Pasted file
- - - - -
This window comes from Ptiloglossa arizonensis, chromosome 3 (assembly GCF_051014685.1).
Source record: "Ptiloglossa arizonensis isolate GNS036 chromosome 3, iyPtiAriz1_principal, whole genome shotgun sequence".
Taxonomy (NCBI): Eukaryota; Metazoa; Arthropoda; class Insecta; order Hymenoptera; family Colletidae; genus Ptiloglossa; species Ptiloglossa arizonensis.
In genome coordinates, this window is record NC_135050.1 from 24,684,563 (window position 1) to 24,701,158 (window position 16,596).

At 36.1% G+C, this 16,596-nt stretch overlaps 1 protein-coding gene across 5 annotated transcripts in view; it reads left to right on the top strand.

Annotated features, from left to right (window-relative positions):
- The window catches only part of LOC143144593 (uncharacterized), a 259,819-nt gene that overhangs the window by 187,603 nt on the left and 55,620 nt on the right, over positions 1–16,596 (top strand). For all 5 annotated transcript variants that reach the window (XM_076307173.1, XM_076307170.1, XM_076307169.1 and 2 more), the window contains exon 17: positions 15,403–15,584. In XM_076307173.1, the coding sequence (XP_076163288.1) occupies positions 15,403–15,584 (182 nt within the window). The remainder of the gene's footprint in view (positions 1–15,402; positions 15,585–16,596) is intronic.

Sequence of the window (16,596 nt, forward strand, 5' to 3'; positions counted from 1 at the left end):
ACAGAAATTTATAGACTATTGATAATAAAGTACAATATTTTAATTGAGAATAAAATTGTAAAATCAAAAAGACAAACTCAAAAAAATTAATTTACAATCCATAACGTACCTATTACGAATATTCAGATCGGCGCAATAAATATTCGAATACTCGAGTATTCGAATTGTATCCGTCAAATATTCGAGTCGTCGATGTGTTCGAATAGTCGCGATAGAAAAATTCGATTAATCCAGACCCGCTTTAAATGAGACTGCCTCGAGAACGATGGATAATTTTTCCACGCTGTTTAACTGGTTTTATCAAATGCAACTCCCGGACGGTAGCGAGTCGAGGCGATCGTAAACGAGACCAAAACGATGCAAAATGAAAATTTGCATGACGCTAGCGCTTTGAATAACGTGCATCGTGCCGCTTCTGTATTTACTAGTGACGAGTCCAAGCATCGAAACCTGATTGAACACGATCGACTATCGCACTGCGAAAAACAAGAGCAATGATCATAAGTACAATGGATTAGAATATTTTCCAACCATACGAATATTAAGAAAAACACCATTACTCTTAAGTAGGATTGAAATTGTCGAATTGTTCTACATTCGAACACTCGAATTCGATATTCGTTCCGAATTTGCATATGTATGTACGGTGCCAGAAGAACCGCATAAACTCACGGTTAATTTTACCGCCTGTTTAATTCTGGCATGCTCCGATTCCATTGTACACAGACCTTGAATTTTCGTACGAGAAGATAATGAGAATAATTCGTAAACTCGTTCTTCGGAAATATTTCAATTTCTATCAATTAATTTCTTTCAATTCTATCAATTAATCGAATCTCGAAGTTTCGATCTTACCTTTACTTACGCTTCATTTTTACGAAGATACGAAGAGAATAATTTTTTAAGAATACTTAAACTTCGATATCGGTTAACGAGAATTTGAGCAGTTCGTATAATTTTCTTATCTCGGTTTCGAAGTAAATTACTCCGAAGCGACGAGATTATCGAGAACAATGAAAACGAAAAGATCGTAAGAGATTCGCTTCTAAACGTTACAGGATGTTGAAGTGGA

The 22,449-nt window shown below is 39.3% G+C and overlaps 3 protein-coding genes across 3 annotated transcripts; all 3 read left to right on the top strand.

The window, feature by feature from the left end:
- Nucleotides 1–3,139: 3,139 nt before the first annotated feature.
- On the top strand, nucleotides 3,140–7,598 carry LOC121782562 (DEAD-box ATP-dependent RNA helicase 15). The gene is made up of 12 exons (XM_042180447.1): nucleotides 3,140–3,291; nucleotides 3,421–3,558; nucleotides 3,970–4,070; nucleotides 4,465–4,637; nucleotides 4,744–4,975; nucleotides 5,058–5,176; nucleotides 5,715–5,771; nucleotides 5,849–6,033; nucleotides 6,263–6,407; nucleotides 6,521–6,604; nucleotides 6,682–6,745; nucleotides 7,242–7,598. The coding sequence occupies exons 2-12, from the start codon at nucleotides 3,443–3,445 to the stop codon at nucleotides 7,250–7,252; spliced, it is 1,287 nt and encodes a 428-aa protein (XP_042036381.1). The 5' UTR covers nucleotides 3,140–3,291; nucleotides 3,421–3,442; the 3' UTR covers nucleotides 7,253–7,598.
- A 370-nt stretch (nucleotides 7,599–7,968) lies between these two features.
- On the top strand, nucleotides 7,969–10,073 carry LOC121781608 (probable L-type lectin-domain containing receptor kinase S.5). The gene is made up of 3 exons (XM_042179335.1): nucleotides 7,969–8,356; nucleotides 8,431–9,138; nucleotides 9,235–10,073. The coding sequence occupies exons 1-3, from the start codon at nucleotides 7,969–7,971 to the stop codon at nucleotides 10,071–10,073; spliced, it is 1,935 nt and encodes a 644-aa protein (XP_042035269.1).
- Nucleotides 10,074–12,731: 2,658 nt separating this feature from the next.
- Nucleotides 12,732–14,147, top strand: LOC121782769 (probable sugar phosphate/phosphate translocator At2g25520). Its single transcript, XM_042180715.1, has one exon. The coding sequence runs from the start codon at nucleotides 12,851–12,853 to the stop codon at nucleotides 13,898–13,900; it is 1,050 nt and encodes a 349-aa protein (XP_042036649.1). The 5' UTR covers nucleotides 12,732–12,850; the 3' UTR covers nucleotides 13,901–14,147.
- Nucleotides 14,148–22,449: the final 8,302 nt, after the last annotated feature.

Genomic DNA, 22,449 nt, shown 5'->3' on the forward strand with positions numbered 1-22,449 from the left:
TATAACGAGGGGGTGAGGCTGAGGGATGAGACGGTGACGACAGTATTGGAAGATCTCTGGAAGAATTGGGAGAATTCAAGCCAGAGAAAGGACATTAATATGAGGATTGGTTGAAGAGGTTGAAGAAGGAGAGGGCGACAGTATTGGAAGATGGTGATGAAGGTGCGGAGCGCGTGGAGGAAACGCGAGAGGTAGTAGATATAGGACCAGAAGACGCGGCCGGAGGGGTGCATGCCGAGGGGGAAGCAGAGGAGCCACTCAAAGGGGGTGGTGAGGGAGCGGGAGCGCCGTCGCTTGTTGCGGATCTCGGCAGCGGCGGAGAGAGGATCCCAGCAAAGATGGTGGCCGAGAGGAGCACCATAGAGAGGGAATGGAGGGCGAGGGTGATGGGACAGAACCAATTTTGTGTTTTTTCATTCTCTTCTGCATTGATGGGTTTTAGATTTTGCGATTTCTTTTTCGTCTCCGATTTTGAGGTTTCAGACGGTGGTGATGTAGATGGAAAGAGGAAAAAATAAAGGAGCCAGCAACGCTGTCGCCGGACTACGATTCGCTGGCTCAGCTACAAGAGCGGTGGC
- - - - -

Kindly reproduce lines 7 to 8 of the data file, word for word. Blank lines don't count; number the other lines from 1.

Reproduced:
- The window catches only part of LOC143144593 (uncharacterized), a 259,819-nt gene that overhangs the window by 187,603 nt on the left and 55,620 nt on the right, over positions 1–16,596 (top strand). For all 5 annotated transcript variants that reach the window (XM_076307173.1, XM_076307170.1, XM_076307169.1 and 2 more), the window contains exon 17: positions 15,403–15,584. In XM_076307173.1, the coding sequence (XP_076163288.1) occupies positions 15,403–15,584 (182 nt within the window). The remainder of the gene's footprint in view (positions 1–15,402; positions 15,585–16,596) is intronic.

Sequence of the window (16,596 nt, forward strand, 5' to 3'; positions counted from 1 at the left end):